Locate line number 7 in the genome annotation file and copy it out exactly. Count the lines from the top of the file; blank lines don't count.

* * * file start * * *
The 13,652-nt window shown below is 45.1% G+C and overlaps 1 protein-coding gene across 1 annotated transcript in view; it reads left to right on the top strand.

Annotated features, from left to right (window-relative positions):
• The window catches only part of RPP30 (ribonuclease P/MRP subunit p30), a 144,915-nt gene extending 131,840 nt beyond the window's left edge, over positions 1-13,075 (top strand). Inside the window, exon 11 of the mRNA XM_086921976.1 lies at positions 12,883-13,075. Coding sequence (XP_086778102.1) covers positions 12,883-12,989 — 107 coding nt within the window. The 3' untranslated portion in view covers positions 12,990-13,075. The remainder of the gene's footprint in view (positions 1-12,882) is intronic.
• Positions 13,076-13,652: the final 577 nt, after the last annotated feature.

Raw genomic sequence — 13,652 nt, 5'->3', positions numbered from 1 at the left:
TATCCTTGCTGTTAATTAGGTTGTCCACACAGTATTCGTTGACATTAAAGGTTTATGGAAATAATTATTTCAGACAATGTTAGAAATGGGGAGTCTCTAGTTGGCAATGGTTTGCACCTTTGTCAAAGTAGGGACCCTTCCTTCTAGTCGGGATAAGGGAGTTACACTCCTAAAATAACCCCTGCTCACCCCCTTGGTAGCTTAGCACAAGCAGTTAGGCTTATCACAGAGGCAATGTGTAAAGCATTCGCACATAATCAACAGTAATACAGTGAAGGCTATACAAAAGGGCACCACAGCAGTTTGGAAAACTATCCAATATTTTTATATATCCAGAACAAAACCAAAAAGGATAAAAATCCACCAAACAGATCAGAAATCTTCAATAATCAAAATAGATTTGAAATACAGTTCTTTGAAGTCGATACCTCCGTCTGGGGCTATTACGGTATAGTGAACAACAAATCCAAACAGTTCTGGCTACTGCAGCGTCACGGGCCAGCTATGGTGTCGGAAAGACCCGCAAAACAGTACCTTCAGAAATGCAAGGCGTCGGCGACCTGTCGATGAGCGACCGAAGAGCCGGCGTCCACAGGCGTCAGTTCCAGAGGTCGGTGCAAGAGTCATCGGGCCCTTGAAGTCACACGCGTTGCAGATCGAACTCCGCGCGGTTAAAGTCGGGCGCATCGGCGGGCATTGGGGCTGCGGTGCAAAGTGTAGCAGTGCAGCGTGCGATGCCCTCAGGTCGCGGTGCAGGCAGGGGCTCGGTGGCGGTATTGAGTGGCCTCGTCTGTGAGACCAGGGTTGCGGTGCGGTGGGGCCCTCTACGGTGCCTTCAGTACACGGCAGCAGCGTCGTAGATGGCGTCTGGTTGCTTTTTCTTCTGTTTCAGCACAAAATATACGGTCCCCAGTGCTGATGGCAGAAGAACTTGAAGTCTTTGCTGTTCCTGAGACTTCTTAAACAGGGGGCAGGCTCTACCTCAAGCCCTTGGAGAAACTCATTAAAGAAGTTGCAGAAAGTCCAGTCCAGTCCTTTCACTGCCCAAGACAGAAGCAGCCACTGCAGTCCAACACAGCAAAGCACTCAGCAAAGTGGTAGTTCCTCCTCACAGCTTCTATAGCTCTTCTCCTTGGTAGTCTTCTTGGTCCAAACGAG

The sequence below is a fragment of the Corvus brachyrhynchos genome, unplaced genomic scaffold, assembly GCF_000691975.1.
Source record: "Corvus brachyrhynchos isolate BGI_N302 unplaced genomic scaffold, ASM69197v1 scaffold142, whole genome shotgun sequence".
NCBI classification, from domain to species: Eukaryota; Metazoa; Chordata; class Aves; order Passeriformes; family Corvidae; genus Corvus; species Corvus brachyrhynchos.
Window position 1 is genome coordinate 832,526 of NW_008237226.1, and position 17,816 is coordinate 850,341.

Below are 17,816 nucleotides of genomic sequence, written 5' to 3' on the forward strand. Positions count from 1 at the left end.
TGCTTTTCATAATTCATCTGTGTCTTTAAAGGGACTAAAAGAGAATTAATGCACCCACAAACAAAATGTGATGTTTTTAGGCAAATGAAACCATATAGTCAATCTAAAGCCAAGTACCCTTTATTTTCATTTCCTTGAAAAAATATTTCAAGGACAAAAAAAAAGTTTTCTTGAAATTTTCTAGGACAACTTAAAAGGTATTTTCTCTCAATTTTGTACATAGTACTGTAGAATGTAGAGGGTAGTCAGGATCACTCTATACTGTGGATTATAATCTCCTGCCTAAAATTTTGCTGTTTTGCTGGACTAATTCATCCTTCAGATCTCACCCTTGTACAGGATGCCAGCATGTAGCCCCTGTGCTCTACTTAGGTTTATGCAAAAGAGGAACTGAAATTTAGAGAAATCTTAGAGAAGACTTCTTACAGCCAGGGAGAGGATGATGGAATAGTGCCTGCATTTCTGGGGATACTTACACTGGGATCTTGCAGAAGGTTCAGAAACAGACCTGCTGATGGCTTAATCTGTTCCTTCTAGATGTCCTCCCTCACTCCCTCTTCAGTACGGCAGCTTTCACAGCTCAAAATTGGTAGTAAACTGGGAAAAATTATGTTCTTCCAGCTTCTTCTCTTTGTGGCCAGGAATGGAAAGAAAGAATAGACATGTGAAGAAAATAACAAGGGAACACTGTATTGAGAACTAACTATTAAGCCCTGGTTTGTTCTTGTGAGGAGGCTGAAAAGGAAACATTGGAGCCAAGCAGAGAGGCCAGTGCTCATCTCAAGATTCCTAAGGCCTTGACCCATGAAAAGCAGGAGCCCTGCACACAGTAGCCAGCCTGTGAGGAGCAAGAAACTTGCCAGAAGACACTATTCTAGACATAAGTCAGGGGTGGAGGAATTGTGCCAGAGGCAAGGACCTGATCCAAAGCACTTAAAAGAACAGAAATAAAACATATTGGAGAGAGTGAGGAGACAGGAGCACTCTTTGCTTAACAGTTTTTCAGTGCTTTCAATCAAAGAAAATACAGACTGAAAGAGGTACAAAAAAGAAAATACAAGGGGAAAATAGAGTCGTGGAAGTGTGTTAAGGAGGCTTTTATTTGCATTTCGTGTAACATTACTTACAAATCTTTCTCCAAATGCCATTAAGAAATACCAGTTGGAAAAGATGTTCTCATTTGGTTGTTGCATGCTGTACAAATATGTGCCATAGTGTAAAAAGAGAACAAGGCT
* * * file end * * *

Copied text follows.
The sequence below is a fragment of the Corvus brachyrhynchos genome, unplaced genomic scaffold, assembly GCF_000691975.1.